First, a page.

Dear Mr Neurologist – Alicia’s Story
Dear Mr Neurologist,
I know you were trying to be realistic. I know you were trying to spare us unnecessary expense. I know you were doing your job. And I know you were certain that your counsel was true.
15 years ago, my husband and I sat with you in a little room for 15 minutes. We brought to you our precious son with concerns about developmental delays. You gave him direct commands for 10 minutes, clearly saw his inability to respond and connect, and then accurately announced, “You son has autism.” While we sat there in stunned silence, you continued, “You’ll hear of diets, detoxes, and alternative therapies and they are a waste of time, money, and energy. There’s nothing you can do.”
“There’s nothing you can do.”
I wanted to write you last year to let you know that the two-year old you saw 14 years earlier received his driver’s license at the age of 16—with 100% on his performance exam. But time flies, so I am writing you now to let you know that the two-year old you saw 15 years ago is graduating today from high school at the age of 17 after passing his HISET with flying colours. And his next step is to begin college with rather remarkable gifting in animation, programming, and video editing and with his perfect pitch, near perfect rhythm, and craving to learn.
Yes, he will need a support network for the next step. And yes, Barry and I spent a truckload of money getting here on evaluations, therapies, and diets. He has been in speech therapy, music therapy, occupational therapy, behaviour cognitive therapy, and social skills therapy. He has seen psychologists, educators, naturopaths, chiropractors, brain mapping specialists, allergy doctors, and perhaps half a dozen or more neurologists who, like you, were excellent in their trade. He has gone gluten-free and dye-free and organic. He has downed countless supplements and absorbed hundreds of hours of tutoring.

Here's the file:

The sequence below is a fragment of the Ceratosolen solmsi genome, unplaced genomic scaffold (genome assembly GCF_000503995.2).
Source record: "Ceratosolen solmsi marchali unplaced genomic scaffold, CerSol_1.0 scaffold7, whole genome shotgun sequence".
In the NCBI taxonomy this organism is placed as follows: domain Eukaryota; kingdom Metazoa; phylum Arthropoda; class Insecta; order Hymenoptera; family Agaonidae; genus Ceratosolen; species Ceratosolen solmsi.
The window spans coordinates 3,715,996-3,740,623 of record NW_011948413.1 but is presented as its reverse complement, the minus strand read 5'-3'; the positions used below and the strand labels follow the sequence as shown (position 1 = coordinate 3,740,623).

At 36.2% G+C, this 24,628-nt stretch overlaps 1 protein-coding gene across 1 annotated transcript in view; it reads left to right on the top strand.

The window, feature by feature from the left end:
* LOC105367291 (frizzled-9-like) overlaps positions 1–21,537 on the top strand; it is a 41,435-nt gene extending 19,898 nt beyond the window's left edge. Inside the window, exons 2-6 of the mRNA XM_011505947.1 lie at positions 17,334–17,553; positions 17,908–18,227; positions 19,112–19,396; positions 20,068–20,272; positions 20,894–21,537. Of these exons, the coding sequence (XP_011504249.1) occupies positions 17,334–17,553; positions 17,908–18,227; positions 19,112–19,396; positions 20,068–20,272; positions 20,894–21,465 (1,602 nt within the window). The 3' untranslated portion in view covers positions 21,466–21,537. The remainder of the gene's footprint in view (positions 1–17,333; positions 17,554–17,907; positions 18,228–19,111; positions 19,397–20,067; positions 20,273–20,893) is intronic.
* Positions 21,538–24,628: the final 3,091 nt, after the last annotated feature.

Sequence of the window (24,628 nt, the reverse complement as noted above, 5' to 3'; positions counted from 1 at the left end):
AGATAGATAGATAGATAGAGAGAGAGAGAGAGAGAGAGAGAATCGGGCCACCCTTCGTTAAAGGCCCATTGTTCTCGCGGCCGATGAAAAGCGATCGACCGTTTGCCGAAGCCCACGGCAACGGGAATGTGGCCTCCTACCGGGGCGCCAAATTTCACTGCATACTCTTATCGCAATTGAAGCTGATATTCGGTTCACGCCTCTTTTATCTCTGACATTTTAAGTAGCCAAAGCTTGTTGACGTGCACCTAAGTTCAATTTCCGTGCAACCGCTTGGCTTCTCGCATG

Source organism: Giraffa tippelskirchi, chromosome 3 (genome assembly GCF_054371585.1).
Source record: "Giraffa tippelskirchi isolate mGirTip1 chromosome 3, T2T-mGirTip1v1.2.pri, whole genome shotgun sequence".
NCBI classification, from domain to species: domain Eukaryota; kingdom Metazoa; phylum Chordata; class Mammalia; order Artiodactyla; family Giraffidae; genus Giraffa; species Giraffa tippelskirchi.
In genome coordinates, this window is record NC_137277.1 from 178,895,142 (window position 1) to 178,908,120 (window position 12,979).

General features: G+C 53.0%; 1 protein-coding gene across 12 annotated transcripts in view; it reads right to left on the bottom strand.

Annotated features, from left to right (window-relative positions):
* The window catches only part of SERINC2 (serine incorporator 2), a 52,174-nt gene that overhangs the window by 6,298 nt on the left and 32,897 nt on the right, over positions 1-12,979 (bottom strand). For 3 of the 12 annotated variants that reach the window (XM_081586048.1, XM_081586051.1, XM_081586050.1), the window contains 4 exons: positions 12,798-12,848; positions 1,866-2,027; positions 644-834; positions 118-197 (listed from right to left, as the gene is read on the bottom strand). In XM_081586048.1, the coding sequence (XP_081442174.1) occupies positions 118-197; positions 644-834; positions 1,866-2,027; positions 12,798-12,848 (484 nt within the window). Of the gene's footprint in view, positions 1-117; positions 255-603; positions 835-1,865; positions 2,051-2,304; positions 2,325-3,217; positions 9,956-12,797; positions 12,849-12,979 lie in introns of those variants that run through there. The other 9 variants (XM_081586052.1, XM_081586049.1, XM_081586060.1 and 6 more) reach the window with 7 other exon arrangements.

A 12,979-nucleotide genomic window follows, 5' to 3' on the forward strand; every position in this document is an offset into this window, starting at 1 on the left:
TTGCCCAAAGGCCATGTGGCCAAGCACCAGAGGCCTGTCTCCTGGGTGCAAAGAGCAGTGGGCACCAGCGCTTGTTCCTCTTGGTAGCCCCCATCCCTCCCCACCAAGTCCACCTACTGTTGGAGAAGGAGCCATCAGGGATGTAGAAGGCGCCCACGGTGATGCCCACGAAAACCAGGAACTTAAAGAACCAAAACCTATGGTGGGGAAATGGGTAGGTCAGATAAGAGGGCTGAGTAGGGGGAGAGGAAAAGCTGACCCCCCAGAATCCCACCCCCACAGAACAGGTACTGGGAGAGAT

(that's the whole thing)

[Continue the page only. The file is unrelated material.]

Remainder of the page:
And yes, he has wept over his differences and melted down over life’s loudness. And emerged as a man with a golden heart.
This letter is to you, but I will take the space to thank others.
Today I thank my son for being among the most courageous and pure souls I have ever known. Today I thank my extraordinary husband who lives out his profound calling of dad with love, grace, and humour. Today I thank my angel Mom who has devoted her life to serving me and my tribe. Today I thank our family and friends who have prayed and believed and supported us in every way imaginable. Today I thank my son’s teachers and tutors and therapists who have listened and learned and led. Today I thank his pastors and peers who have made a special place to champion a special soul.
And I want to thank you too, Mr Neurologist, for what you sincerely got right and for what you sincerely got wrong. I thank you for where you were correct: my son is on the spectrum. Your certainty sent us in the right direction. And I thank you additionally for where you, without malice, erred: telling me there was nothing I could do.
It brought out the lioness in me.
Oh yes, there is something I can do. There is always something I can do.
I can love.
I can believe.
I can pray.
I can hug.
I can weep.
I can stand.
I can fight.
And I will, while I have breath, for my boy.
(Posted with my son’s permission, who said, “I love it, Mom. Post it!”)
Dr. Alicia Britt Chole is a speaker, writer, mentor, and founding director of www.leadershipii.com, a non-profit devoted to providing spiritual direction to leaders in the marketplace and church. In an age that idolizes all things new, Alicia brings ancient truth to life. Her heart book, Anonymous: Jesus’ Hidden Years and Yours is esteemed by leaders around the globe. Her next book, 40 Days of Decrease: A Different Kind of Hunger. A Different Kind of Fast will be available January 5, 2015 from Thomas Nelson. Connect with Alicia at www.aliciachole.com.